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No-frill unification bid to replace string

  1. Dec 13, 2009 #1

    marcus

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    This is a movement we are seeing take shape now. It involves recent work by Shaposhnikov and Wetterich, by Meissner and Nicolai, by Steven Weinberg, by Roberto Percacci, and by others.

    The clearest statement so far was by Hermann Nicolai in his talk at the Wroclaw July 2009 Planck Scale conference. H.N. repeatedly used terms like "economy", "minimalistic", "Occam", "austerity", "spartan".
    He contrasted his type of approach to string phenomenology, which he called "increasingly Baroque", and to nonminimal extensions of the standard model ("NMSSM") which he said "pay a heavy price in terms of economy". He described the direction of his approach as "the opposite of F-theory".

    The aim which H.N. laid out and recalled repeatedly was to delay breakdown of the standard model past the Planck limit (about 1015 TeV), with few if any additional moving parts to the theory, and to make testable predictions.

    The "big desert" hypothesis could be true, namely that there is no new physics needed between the weak scale and the Planck scale. In that case this kind of theory could apply.
    I have to go, back later.
     
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  3. Dec 13, 2009 #2

    marcus

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    No-frill unification is being pursued by a growing bunch of theorists. That doesn't mean it's right. We don't know what will eventually turn out to be right. It is just how the wind is blowing.

    Steven Weinberg is a kind of bell-weather indicator. In July 2009 he gave a talk at Cern (opening a big particle theory conference) where he said he didn't want to discourage any of the string theorists but string might not be the way the world is, and might not be needed.

    In fact he sketched the no-frill unification program right there---unification within the context of something very close to "good old quantum field theory"---described the renewed interest in asymsafe gravity and his own new research direction (no-frill early-Universe cosmology).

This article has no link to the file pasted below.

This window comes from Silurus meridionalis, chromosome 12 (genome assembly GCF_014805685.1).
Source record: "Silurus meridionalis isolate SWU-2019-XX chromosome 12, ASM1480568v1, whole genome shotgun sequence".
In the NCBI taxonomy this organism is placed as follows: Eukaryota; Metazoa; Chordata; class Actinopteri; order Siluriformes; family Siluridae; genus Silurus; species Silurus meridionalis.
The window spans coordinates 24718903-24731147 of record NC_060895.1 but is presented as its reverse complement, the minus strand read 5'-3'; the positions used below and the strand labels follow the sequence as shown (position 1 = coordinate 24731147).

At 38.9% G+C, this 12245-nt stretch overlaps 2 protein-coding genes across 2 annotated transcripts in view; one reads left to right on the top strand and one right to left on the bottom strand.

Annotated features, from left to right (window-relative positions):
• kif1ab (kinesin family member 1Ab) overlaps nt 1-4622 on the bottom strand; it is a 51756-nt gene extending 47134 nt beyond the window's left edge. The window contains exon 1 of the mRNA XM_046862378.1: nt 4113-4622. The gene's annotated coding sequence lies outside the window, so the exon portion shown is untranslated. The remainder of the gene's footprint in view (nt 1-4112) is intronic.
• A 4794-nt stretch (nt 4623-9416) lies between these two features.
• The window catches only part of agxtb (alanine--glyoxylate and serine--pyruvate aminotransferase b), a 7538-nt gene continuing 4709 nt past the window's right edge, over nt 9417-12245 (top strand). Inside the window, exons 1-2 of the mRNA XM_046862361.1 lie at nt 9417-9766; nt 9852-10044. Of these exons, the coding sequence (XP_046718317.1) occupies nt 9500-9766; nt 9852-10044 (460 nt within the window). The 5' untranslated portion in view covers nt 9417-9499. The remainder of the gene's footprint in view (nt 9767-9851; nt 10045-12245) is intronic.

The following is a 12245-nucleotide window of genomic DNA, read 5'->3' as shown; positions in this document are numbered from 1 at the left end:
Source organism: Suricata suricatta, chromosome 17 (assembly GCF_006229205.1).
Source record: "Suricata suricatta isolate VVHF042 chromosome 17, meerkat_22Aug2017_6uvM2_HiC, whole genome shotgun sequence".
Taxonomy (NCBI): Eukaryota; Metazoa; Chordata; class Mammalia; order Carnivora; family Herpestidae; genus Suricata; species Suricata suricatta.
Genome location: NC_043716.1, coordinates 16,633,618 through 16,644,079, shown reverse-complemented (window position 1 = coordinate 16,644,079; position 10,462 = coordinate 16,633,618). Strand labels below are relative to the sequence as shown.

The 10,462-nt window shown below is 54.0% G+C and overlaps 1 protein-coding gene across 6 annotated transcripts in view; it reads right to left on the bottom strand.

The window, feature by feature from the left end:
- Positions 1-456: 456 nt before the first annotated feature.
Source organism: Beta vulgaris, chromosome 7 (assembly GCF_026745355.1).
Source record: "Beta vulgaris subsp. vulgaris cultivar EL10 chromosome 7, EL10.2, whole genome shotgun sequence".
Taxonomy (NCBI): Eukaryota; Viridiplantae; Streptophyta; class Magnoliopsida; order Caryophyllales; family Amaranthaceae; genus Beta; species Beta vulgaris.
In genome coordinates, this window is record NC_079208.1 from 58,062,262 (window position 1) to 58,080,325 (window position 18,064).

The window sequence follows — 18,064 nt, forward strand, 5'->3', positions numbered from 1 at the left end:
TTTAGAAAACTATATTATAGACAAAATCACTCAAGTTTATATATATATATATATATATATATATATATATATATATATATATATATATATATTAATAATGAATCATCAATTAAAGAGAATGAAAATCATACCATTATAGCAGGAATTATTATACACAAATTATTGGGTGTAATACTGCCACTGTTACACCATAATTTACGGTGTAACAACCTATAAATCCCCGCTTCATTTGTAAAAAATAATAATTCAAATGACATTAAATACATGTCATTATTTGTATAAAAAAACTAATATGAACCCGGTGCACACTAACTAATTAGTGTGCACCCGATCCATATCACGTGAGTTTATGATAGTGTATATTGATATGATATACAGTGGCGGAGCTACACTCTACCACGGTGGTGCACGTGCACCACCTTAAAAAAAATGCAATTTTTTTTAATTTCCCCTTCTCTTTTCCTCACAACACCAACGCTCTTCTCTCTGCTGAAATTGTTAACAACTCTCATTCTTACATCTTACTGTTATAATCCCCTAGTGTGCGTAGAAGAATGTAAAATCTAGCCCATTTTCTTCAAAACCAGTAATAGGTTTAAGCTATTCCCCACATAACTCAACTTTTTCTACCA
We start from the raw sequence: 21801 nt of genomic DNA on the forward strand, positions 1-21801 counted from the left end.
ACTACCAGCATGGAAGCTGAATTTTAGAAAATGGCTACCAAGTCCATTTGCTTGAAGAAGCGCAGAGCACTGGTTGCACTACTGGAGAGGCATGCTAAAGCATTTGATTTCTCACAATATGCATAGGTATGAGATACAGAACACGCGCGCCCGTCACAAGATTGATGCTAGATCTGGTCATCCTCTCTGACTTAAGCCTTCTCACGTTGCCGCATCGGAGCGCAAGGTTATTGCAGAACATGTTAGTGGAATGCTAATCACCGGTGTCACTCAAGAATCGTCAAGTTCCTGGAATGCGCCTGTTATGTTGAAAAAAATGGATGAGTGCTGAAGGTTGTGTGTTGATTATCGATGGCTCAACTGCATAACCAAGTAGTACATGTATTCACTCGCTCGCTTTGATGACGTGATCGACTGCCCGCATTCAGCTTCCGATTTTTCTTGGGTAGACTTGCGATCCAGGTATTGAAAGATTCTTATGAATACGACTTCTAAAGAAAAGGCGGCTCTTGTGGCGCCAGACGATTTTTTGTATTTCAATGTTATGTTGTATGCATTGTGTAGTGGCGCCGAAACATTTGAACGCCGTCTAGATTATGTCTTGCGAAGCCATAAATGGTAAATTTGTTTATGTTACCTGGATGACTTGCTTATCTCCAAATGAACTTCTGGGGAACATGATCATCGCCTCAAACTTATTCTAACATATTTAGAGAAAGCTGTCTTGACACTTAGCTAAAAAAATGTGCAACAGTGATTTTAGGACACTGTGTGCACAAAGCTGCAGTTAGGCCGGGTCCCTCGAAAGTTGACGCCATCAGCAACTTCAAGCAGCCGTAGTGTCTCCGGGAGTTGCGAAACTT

Then later in October 2009 he gave a talk to the national convention of science writers. It was a 40 minute overview of particle physics and what to expect from LHC. He did not mention "string" once during the whole talk. At the end someone in the audience asked what about string. Weinberg described it as having been a "disappointment".

    He said his own research had taken a different direction.

    Have to go again, back later.
     
  4. Dec 13, 2009 #3

    apeiron

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    It is hard to keep track of all the new movements you keep identifying. But great that you do.

    Is there a general division we can make across these movements that identifies some as starting with the objects (strings, loops, knots) and looking for the relationships to emerge. While others are starting with the relationships and looking for the objects to emerge (condensed matter, gauge symmetry)?

    I know this would be a rough division as every camp has something of both. But does this sound like one of the things that is going on?
     
  5. Dec 13, 2009 #4

    marcus

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    Apeiron,
    what I'm trying to do here is arrive at a comprehensive overview of what ALL the most active approaches represent. The comment elements and directions shared by all.
    And what is very important to realize is that individual researchers are not divided into CAMPS!